In terms of the Retail Property Sector Regulations, Retail Property Landlords (including REITs, developers and letting intermediaries) and Designated Retail Tenants (effectively only South African clothing, footwear and home textile retailers, personal care service providers such as hairdressers and salons and restaurants) (as defined in the Retail Property Sector Regulations) are granted a block exemption from the enforcement of sections 4 and 5 of the Competition Act in respect of agreements or practices that are undertaken at the request of, or in coordination with the Department of Trade, Industry and Competition, for the sole purpose of responding to the COVID-19 pandemic. In other words, similarly to the banking sector exemption, conduct that would ordinarily be caught by the cartel or vertical restrictive practice prohibitions of the Competition Act will now be exempt for the duration of the national state of disaster.

In particular, the Retail Property Sector Regulations exempt agreements or practices that have the sole purpose of ensuring the survival of tenants and retail properties during the national state of disaster, limited to agreements or practices in respect of:

  • payment holidays and/or rental discounts for tenants;
  • limitations on the eviction of tenants; and
  • the suspension or adjustment to lease agreement clauses that restrict the Designated Retail Tenants from undertaking reasonable measures required to protect viability during the national state of disaster.

The Retail Property Landlords and Designated Retail Tenants who participate in any relevant agreements or practices must keep minutes of meetings held and written records of such agreements or practices.

Both sets of Regulations further cater for the unpredictability of the current situation and provide for the Minister to expand or reduce the scope of the exemption. The relevant sectors may also make a request to the Minister to expand the scope of the exemption where additional agreements or practices necessary to achieve the purpose of the regulations are identified.

Both sets of Regulations are effective immediately. However, any person may make written submissions to the Department of Trade and Industry in respect of the Regulations, within 14 days of the date of publishing (ie, by 6 April 2020 in respect of the Banking Sector Regulations and by 7 April 2020 in respect of the Retail Property Sector Regulations).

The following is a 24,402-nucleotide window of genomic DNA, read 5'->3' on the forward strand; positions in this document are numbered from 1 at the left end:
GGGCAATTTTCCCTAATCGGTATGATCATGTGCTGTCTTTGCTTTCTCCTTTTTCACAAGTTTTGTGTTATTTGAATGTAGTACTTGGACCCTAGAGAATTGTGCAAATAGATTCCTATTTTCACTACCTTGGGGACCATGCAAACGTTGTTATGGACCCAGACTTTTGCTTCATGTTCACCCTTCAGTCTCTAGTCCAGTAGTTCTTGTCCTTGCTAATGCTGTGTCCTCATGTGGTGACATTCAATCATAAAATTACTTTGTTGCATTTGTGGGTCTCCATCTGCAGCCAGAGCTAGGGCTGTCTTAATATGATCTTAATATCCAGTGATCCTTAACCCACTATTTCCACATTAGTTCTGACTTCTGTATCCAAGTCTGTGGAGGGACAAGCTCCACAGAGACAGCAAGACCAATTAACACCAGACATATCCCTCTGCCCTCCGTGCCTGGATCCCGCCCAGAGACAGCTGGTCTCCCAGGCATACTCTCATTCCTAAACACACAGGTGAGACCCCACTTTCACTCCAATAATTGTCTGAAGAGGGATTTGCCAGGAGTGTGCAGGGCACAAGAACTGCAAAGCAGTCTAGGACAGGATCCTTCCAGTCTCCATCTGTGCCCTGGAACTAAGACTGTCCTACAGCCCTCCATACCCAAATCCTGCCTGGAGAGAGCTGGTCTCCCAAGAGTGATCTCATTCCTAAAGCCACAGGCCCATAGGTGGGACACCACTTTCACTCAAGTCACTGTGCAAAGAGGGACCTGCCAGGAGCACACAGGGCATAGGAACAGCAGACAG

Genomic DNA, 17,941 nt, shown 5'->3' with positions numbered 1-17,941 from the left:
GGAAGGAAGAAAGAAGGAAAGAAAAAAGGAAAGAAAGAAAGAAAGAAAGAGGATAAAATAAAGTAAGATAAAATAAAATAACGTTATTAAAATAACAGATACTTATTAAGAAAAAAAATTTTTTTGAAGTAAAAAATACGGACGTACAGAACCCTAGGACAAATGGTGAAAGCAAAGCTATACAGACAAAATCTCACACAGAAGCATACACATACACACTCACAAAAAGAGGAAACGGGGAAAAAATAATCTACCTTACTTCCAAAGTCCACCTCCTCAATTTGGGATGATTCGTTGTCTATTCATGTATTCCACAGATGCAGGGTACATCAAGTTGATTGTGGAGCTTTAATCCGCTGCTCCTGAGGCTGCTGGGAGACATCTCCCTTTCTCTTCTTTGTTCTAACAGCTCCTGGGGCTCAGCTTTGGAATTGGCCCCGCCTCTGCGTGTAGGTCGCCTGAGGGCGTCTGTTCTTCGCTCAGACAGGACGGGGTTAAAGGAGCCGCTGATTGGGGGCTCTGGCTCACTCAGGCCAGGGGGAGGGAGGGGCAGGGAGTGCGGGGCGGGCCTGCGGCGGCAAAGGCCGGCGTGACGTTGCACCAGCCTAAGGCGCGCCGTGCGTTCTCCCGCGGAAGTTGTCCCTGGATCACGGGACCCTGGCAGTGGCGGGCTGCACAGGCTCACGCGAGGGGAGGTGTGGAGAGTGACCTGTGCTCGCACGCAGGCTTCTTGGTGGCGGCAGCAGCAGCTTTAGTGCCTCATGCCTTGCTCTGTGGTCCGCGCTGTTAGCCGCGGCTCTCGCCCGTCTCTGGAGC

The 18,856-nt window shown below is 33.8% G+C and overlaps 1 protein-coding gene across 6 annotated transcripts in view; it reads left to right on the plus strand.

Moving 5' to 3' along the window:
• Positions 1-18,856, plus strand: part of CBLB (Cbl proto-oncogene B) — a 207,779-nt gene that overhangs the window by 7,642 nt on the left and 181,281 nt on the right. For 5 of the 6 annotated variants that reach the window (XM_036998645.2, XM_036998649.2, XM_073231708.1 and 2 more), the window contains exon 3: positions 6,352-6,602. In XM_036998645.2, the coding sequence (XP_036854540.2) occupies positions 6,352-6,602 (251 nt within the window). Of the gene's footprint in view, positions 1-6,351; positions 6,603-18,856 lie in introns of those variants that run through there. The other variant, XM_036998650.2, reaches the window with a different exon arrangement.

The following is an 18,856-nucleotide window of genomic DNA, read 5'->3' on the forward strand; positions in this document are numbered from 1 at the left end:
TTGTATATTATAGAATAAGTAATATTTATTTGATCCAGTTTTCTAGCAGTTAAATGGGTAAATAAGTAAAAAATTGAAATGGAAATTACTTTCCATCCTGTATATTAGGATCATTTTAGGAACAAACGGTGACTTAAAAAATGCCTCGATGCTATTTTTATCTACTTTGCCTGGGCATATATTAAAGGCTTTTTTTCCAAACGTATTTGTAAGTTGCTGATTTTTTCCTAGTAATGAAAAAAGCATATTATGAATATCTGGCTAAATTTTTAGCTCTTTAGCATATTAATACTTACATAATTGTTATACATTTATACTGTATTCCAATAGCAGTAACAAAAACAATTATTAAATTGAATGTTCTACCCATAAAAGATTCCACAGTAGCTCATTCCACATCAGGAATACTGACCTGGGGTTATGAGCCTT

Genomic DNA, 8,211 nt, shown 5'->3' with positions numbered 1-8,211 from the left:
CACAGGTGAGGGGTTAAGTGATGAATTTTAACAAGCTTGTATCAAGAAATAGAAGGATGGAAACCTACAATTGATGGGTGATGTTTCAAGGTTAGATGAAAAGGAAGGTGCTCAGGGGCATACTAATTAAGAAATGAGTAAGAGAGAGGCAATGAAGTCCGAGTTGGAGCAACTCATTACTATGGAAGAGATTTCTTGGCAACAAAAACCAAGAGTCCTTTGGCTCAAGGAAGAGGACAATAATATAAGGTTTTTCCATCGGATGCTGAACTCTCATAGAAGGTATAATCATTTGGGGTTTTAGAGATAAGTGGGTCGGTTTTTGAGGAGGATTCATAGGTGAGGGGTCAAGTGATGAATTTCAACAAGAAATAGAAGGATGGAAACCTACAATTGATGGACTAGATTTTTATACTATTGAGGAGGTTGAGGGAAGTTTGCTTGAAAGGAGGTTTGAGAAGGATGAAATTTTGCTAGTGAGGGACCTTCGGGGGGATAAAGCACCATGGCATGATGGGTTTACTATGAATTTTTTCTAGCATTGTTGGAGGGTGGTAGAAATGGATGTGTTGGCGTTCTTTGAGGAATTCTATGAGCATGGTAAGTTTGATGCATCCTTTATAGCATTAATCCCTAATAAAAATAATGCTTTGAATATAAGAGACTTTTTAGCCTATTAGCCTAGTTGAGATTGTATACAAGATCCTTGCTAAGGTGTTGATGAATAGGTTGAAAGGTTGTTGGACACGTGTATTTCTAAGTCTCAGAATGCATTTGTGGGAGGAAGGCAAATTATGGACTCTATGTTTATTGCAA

For further information, please contact ENSafrica’s anti-trust/competition team.

COVID-19, also known as the Coronavirus, is an infectious disease caused by severe acute respiratory syndrome coronavirus 2 (SARS-CoV-2) that was declared a pandemic by the World Health Organization on 11 March 2020. The disease has since been reported in over 190 countries.

No information provided herein may in any way be construed as legal advice from ENSafrica and/or any of its personnel. Professional advice must be sought from ENSafrica before any action is taken based on the information provided herein, and consent must be obtained from ENSafrica before the information provided herein is reproduced in any way. ENSafrica disclaims any responsibility for positions taken without due consultation and/or information reproduced without due consent, and no person shall have any claim of any nature whatsoever arising out of, or in connection with, the information provided herein against ENSafrica and/or any of its personnel. Any values, such as currency (and their indicators), and/or dates provided herein are indicative and for information purposes only, and ENSafrica does not warrant the correctness, completeness or accuracy of the information provided herein in any way.